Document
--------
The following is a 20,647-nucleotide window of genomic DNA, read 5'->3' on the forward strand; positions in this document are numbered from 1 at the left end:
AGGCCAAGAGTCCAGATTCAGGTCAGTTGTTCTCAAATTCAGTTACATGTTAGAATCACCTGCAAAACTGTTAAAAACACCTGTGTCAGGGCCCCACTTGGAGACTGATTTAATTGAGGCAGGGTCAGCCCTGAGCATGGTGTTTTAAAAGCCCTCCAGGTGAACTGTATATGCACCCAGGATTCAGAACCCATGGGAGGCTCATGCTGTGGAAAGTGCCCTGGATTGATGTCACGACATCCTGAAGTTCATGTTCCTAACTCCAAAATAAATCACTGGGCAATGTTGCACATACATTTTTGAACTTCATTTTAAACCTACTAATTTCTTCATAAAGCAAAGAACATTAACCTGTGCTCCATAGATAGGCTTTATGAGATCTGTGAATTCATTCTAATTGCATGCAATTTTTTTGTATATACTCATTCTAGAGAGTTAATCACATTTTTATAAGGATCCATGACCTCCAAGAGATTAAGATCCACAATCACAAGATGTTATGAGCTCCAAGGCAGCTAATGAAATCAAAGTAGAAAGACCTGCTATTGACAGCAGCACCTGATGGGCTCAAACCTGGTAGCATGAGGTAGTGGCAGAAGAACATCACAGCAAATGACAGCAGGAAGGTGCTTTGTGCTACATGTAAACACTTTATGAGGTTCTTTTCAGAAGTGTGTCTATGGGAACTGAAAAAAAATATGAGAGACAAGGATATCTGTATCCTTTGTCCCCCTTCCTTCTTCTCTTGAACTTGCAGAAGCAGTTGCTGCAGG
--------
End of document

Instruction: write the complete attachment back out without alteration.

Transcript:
The following is a 20,647-nucleotide window of genomic DNA, read 5'->3' on the forward strand; positions in this document are numbered from 1 at the left end:
AGGCCAAGAGTCCAGATTCAGGTCAGTTGTTCTCAAATTCAGTTACATGTTAGAATCACCTGCAAAACTGTTAAAAACACCTGTGTCAGGGCCCCACTTGGAGACTGATTTAATTGAGGCAGGGTCAGCCCTGAGCATGGTGTTTTAAAAGCCCTCCAGGTGAACTGTATATGCACCCAGGATTCAGAACCCATGGGAGGCTCATGCTGTGGAAAGTGCCCTGGATTGATGTCACGACATCCTGAAGTTCATGTTCCTAACTCCAAAATAAATCACTGGGCAATGTTGCACATACATTTTTGAACTTCATTTTAAACCTACTAATTTCTTCATAAAGCAAAGAACATTAACCTGTGCTCCATAGATAGGCTTTATGAGATCTGTGAATTCATTCTAATTGCATGCAATTTTTTTGTATATACTCATTCTAGAGAGTTAATCACATTTTTATAAGGATCCATGACCTCCAAGAGATTAAGATCCACAATCACAAGATGTTATGAGCTCCAAGGCAGCTAATGAAATCAAAGTAGAAAGACCTGCTATTGACAGCAGCACCTGATGGGCTCAAACCTGGTAGCATGAGGTAGTGGCAGAAGAACATCACAGCAAATGACAGCAGGAAGGTGCTTTGTGCTACATGTAAACACTTTATGAGGTTCTTTTCAGAAGTGTGTCTATGGGAACTGAAAAAAAATATGAGAGACAAGGATATCTGTATCCTTTGTCCCCCTTCCTTCTTCTCTTGAACTTGCAGAAGCAGTTGCTGCAGG